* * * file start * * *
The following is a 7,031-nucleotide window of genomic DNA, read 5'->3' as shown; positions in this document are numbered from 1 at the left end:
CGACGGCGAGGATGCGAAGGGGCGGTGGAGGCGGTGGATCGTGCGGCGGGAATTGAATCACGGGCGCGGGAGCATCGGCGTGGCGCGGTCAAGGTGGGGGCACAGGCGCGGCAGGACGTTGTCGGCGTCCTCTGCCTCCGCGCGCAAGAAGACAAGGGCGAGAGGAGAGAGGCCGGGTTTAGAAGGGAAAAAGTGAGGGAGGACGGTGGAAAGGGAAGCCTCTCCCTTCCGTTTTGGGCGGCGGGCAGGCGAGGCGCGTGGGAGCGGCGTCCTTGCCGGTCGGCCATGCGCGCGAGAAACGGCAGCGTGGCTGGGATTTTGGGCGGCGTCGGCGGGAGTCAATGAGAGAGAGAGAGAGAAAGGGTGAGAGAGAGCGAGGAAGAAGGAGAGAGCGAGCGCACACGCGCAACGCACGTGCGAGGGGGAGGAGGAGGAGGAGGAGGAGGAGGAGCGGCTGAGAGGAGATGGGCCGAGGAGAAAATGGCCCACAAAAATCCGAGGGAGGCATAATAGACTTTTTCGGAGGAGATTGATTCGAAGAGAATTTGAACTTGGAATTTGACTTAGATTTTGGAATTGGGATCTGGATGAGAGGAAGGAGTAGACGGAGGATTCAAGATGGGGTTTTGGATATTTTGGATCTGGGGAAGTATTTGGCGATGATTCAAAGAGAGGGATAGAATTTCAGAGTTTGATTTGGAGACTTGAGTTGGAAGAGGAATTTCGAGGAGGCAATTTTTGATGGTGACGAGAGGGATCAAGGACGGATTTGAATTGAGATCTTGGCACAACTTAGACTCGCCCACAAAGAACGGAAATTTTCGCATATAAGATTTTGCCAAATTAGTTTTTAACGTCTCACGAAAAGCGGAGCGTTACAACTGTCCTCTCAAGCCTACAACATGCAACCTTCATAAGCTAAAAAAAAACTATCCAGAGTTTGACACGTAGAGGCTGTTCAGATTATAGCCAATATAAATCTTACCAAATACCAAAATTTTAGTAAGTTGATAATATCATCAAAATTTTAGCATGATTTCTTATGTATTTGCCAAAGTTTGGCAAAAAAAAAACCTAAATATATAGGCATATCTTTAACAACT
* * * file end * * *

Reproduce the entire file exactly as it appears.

The following is a 7,031-nucleotide window of genomic DNA, read 5'->3' as shown; positions in this document are numbered from 1 at the left end:
CGACGGCGAGGATGCGAAGGGGCGGTGGAGGCGGTGGATCGTGCGGCGGGAATTGAATCACGGGCGCGGGAGCATCGGCGTGGCGCGGTCAAGGTGGGGGCACAGGCGCGGCAGGACGTTGTCGGCGTCCTCTGCCTCCGCGCGCAAGAAGACAAGGGCGAGAGGAGAGAGGCCGGGTTTAGAAGGGAAAAAGTGAGGGAGGACGGTGGAAAGGGAAGCCTCTCCCTTCCGTTTTGGGCGGCGGGCAGGCGAGGCGCGTGGGAGCGGCGTCCTTGCCGGTCGGCCATGCGCGCGAGAAACGGCAGCGTGGCTGGGATTTTGGGCGGCGTCGGCGGGAGTCAATGAGAGAGAGAGAGAGAAAGGGTGAGAGAGAGCGAGGAAGAAGGAGAGAGCGAGCGCACACGCGCAACGCACGTGCGAGGGGGAGGAGGAGGAGGAGGAGGAGGAGGAGCGGCTGAGAGGAGATGGGCCGAGGAGAAAATGGCCCACAAAAATCCGAGGGAGGCATAATAGACTTTTTCGGAGGAGATTGATTCGAAGAGAATTTGAACTTGGAATTTGACTTAGATTTTGGAATTGGGATCTGGATGAGAGGAAGGAGTAGACGGAGGATTCAAGATGGGGTTTTGGATATTTTGGATCTGGGGAAGTATTTGGCGATGATTCAAAGAGAGGGATAGAATTTCAGAGTTTGATTTGGAGACTTGAGTTGGAAGAGGAATTTCGAGGAGGCAATTTTTGATGGTGACGAGAGGGATCAAGGACGGATTTGAATTGAGATCTTGGCACAACTTAGACTCGCCCACAAAGAACGGAAATTTTCGCATATAAGATTTTGCCAAATTAGTTTTTAACGTCTCACGAAAAGCGGAGCGTTACAACTGTCCTCTCAAGCCTACAACATGCAACCTTCATAAGCTAAAAAAAAACTATCCAGAGTTTGACACGTAGAGGCTGTTCAGATTATAGCCAATATAAATCTTACCAAATACCAAAATTTTAGTAAGTTGATAATATCATCAAAATTTTAGCATGATTTCTTATGTATTTGCCAAAGTTTGGCAAAAAAAAAACCTAAATATATAGGCATATCTTTAACAACT